I love it because I am descended from an overprotective mom. She never allowed me out to play with neighbor kids (they were too rough) or join a sport (in case I got injured and possibly paralyzed for life) or go to friends' homes (should any family members living there possess hidden criminal records). I think I was finally allowed to cross the street by myself during seventh grade.

That's the family legacy I've been handed and it's one I'm trying to break. I think I'm making an admirable effort and it helps that my husband grew up in one of those homes where kids were allowed to roam outdoors all day and just return for meals.

I'm also trying hard not to be a helicopter parent at school. While I do volunteer with my kids' classrooms and know their teachers, I try not to hover around the schoolyard or obsess over their homework and friends. Our schools have enough neurotic parents; they don't need me to join their ranks.

Several years ago, on the first day of school, my friend Adrienne and I kissed our kindergartners, watched them march into class, left the weeping moms and went shopping. We might have left tire tracks in the school parking lot in our haste to get out of there.

There was another time a group of us moms decide to celebrate the kids' return to school by canoeing out to a small island with contraband margarita-fixings and snacks, only to find a work-party of prison inmates already there. We still had a splendid time.

So there is hope for me!

Monday, October 6, 2008

A Berry Good Monday

It's Monday morning and all is well. The kids got off to school without any drama; I got in a workout and am feeling good; the leaves are turning into beautiful golds and reds; and my dog appears to be done shedding all over the house.

Most importantly, I have a blueberry crisp waiting in my kitchen.

This summer we went to a nearby U-Pick blueberry farm and managed to come away with nearly 14 pounds of the good stuff. Some of it we ate while the others got bagged and frozen, just waiting to make their appearances throughout the rest of the year in pancakes, muffins, crisps and pies.

Yesterday when I reached into my freezer for a bag of blueberries to make a crisp, I was shocked to learn that it was THE LAST BAG. Damn, we should have gone to the blueberry farm again before it closed for the season. Now we'll have to buy it frozen until next summer.

Regardless, my blueberry crisp turned out very well and it's now calling my name, along with its partner, vanilla ice cream. So I leave you, but not before posting a photo of a blueberry pie I made this summer using the same batch of berries we had picked. My desserts may not look pretty, but believe me, they are scrumptious!

Friday, October 3, 2008

Free Straitjacket Friday ... What We Hear ...

... is not always what we comprehend. And a free straitjacket doesn't always help to clarify things (but go ahead and take one if you wish).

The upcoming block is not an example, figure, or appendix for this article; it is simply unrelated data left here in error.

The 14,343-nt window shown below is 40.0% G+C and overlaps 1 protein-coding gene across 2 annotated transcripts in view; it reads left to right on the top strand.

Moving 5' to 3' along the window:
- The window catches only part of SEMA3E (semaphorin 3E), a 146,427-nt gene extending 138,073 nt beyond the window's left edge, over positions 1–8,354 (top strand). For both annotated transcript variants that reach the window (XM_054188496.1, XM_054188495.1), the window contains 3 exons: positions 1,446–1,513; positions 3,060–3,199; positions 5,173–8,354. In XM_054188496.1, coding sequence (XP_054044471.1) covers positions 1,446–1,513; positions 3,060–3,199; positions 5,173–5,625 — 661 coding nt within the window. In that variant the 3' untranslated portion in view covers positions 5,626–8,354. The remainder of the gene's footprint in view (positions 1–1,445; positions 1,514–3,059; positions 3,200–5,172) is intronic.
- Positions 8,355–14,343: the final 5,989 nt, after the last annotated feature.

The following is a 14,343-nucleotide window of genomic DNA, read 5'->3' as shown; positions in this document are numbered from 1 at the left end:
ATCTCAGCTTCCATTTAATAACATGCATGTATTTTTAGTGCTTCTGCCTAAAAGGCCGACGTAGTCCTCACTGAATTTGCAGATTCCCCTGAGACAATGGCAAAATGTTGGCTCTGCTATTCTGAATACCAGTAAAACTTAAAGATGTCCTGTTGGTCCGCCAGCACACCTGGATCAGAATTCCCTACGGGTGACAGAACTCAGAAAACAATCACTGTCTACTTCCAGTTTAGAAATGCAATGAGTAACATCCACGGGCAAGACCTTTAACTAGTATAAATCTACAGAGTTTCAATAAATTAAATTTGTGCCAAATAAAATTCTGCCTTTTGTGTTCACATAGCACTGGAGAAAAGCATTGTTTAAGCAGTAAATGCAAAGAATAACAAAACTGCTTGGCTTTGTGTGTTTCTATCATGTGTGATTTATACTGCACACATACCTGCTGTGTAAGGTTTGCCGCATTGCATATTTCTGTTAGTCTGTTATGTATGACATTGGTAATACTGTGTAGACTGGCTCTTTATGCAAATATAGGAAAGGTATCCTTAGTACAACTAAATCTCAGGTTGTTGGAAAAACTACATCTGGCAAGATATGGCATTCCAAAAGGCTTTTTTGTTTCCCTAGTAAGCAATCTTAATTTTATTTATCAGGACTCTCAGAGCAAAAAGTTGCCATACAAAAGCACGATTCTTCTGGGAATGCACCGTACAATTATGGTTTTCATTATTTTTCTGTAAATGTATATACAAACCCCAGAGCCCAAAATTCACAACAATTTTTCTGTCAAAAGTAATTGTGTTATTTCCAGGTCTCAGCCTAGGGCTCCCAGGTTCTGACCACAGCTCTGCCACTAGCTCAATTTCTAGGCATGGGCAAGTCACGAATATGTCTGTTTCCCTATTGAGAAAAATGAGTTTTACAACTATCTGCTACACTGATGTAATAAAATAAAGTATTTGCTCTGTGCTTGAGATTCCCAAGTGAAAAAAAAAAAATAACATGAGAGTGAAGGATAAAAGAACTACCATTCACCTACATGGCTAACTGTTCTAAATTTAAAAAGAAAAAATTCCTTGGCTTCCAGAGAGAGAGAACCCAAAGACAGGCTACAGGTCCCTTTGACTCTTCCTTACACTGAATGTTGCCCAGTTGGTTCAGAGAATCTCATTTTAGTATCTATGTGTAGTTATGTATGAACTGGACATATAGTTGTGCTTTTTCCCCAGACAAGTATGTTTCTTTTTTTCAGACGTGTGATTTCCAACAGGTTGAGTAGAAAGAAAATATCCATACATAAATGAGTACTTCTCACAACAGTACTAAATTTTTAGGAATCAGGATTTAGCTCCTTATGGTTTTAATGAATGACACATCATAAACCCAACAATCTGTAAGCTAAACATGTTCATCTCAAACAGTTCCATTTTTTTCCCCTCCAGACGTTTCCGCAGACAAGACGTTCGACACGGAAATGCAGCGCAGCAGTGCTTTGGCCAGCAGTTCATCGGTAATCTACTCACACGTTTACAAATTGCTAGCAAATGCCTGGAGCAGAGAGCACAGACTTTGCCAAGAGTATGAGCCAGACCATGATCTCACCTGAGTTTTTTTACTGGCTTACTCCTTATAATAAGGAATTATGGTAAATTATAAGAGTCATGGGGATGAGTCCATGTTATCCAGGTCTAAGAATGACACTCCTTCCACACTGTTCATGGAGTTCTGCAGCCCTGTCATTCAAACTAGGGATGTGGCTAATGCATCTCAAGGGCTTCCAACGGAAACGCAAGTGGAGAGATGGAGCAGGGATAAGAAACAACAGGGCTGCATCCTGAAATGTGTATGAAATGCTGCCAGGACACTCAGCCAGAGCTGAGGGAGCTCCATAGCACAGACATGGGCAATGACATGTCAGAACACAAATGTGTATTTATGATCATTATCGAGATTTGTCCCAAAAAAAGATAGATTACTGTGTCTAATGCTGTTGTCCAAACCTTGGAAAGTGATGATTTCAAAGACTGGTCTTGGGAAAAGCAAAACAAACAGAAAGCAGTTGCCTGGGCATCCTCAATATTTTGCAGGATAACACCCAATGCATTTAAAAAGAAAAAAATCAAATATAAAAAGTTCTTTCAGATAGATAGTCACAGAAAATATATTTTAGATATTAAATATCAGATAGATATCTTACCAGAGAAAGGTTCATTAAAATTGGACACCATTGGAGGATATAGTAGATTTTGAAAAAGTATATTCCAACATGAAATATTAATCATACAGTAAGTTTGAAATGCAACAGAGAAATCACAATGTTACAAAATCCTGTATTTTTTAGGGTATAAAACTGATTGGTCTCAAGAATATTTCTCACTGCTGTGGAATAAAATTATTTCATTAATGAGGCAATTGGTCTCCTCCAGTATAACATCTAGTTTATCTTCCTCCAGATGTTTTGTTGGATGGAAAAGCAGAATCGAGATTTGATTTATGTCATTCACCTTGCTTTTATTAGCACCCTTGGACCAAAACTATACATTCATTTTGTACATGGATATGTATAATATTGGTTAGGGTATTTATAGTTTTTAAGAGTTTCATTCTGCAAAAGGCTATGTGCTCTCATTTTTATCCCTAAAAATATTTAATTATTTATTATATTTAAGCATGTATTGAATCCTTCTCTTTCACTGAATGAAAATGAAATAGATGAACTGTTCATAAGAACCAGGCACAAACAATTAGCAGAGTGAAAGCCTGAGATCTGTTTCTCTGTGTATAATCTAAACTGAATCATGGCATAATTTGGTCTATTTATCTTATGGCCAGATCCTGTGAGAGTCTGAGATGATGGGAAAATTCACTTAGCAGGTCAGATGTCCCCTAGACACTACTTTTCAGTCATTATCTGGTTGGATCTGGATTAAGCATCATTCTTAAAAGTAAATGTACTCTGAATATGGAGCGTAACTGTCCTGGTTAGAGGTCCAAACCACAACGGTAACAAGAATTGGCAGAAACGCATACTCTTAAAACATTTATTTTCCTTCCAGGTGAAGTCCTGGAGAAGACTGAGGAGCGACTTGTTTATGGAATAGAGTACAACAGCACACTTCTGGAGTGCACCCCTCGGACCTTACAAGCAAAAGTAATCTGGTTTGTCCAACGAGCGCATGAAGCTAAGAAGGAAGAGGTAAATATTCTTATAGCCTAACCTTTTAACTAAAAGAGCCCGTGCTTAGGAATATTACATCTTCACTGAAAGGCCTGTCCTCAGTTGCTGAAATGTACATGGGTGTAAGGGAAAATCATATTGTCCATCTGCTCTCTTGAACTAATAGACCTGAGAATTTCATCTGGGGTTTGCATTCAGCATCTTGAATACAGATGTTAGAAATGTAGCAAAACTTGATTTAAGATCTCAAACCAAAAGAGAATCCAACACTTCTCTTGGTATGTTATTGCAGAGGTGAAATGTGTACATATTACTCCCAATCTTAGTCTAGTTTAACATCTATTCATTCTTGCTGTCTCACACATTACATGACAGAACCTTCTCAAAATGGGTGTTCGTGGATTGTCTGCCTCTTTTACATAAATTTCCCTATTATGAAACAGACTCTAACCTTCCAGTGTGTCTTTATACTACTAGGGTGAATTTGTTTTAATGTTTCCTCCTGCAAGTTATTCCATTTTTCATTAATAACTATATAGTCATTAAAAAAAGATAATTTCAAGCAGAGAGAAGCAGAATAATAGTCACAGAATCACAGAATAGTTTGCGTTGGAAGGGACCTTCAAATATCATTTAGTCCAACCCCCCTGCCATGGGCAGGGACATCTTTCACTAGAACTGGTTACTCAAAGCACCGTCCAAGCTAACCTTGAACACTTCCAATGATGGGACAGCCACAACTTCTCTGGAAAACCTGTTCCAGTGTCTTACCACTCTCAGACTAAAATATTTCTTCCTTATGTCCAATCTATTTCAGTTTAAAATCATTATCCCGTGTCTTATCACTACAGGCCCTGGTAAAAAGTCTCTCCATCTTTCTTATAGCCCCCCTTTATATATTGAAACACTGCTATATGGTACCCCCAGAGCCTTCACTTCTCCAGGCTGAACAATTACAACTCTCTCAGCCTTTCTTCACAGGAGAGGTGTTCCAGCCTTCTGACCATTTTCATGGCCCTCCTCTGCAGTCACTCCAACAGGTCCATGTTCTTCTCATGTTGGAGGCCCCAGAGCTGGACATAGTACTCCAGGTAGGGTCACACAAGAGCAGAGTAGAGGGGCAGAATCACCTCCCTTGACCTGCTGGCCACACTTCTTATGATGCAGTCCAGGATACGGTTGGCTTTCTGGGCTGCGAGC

Case in point: My friend Peggy tells of Son #1 being allowed to go to the driving range with cousin Kelly while the Son #2 didn't get to go and threw a fit. The next day, Son #1 tells his brother that he had gotten to hit golf balls at the driving range.

Says Son #2, "Oh, I thought it was somewhere you got to drive go-carts."

Responds Son #1, "Yeah, I thought we were going to watch Kelly practice driving."

I love stories like this. So far, my favorite one involves one of my younger sisters whom we refer to as the Natural Blond, even though she's a brunette. She lived with us during part of her high school years and provided many moments of unintentional mirth.

My favorite was when I went to a plant nursery and then came home.

Natural Blond: "Where'd you go?"

Moi: "I went to a nursery."

Natural Blond (screwing up face in distaste): "Why would you want to visit old people?"

And that, my friend, is Free Straitjacket Friday. Have some coffee and donuts from the refreshment table and have a great day!

Thursday, October 2, 2008

Dazed and Confused

It's October already? Really? Where have I been?

Does time pass quicker the older you get or does it just seem that way? When I was a kid, it seemed as if Halloween and Christmas would never come, but now I find myself looking at the calendar and realizing that Halloween is in a few weeks and we better get on the ball with costumes.

Both my kids were pumpkins their first Halloween, which was perfect because, as most pumpkins go, they just sat there and looked confused. Now Miss Thang (age 7) wants to be a hula girl, which is simple enough, since we can just get the "grass" skirt and coconut bra from a costume shop. Pubescent Rocker (age 11) is trying to decide between Al Gore or Stephen Colbert. Last year he was Dick Cheney and carried a pitchfork.

I admire his political-statement aspirations, but getting a costume together sure was easier when he wanted to be a skeleton or clown.

Image: Rip Van Winkle and The Legend of Sleepy Hollow, Oxford University Press, U.K.